The point is that the church is still very much open this summer, especially on Sundays. Please keep your house of worship in your prayers and in your attendance throughout the summer. We have come this far in a good way and I hope we can keep the momentum going. The transition (search) committee will begin their work in 2 to 3 weeks with interviewing of potential prospects beginning very soon.

Wishing everyone a happy and safe summer, I remain
John Worsham Sr. Warden

Sadness in our Parish

Dixie Lockett Neel, the mother of our organist Joyce Neel Crofts, passed away on Sunday May 28.  She was 101 years into this life before her passing.

Her calling was homemaking and child raising, and she did that with complete commitment.  As Joyce’s brother said, “She made Martha Stewart look like a slob.”  Joyce’s parents were married 77 years, still holding hands at the end.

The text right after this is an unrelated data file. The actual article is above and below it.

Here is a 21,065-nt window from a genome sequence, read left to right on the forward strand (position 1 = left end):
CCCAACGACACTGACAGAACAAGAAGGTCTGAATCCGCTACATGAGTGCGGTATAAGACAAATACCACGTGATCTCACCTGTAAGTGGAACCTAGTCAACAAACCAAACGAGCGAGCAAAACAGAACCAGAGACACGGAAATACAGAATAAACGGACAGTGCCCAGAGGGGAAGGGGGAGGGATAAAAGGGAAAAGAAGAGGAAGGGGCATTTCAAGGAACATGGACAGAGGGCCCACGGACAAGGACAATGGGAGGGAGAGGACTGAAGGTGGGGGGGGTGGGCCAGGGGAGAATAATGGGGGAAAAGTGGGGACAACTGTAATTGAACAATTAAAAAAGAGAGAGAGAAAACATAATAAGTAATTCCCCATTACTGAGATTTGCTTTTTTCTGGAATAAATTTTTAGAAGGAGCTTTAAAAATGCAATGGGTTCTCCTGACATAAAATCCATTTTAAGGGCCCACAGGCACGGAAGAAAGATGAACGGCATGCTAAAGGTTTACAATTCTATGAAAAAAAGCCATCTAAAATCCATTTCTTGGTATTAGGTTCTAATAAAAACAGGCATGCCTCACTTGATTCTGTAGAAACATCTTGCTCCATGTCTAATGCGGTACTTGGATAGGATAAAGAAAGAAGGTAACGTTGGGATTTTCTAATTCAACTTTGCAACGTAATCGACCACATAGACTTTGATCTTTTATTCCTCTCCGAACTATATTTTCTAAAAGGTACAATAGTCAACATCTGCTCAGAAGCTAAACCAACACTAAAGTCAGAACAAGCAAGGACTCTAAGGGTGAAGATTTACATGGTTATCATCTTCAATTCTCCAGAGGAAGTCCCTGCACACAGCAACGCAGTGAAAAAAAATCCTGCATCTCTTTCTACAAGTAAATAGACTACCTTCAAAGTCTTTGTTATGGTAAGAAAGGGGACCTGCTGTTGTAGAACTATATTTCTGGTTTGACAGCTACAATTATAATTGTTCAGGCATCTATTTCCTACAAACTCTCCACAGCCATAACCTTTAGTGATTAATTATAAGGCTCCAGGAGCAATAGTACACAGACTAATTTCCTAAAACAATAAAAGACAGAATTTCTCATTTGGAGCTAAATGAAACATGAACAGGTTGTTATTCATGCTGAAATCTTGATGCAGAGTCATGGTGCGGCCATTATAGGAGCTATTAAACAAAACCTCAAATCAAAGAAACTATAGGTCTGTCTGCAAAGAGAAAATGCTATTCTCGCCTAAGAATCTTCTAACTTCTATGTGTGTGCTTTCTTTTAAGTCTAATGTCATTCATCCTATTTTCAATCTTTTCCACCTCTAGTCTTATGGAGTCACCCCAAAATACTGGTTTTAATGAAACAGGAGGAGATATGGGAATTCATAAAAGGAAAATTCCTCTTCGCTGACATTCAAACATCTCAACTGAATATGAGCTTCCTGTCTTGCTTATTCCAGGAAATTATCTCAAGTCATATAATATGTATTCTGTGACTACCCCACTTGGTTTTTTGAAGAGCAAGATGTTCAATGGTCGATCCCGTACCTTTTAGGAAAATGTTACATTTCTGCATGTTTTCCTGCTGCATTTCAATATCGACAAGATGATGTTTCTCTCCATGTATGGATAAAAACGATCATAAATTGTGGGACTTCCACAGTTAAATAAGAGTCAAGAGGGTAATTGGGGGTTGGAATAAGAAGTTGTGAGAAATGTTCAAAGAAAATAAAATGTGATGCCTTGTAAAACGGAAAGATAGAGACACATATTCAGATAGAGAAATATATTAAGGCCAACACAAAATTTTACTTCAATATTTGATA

Visitation will be at 10:30 A.M. on Thursday, June 1 with her Service of Burial being performed at 11:30 by Fr. Ron Summers in Versailles at Blackburn and Ward Funeral Home, 161 Broadway.

Interment immediately afterward in Versailles Cemetery on S. Main St.

Please keep Joyce and her family in your prayers.


Rest eternal grant to her, O Lord;

And let light perpetual shine upon her.

May her soul, and the souls of all the departed,
through the mercy of God, rest in peace.

Dates to Remember

Wear RED

Next Sunday, June 4, will be The Day of Pentecost.  Please wear red to commemorate the joy and fire of the Holy Spirit.

Georgetown College Students to Visit Holy Trinity

On Friday June 23, a group of students from Georgetown College will be visiting the church to 1. Learn about the history of the building and 2. To learn about the history of our religion.  Father Ron Summers will be leading the talk about the history of the Episcopal Church.  The times will be posted in the bulletin later.  We will be providing lunch for this group as part of our outreach to hungry students.

Presentation by Ben Bynum

Sunday July 9, will also be a special day at the church.  Ben Bynum, Gus’ son, will be giving a presentation about his previous work in Africa as well as his current work in Africa, along with his wife Mary.  This will be in the parish hall after church.  Please try to attend as this really is a one of a kind experience to learn from the two most knowledgeable people I could think of.

Celebrate Recovery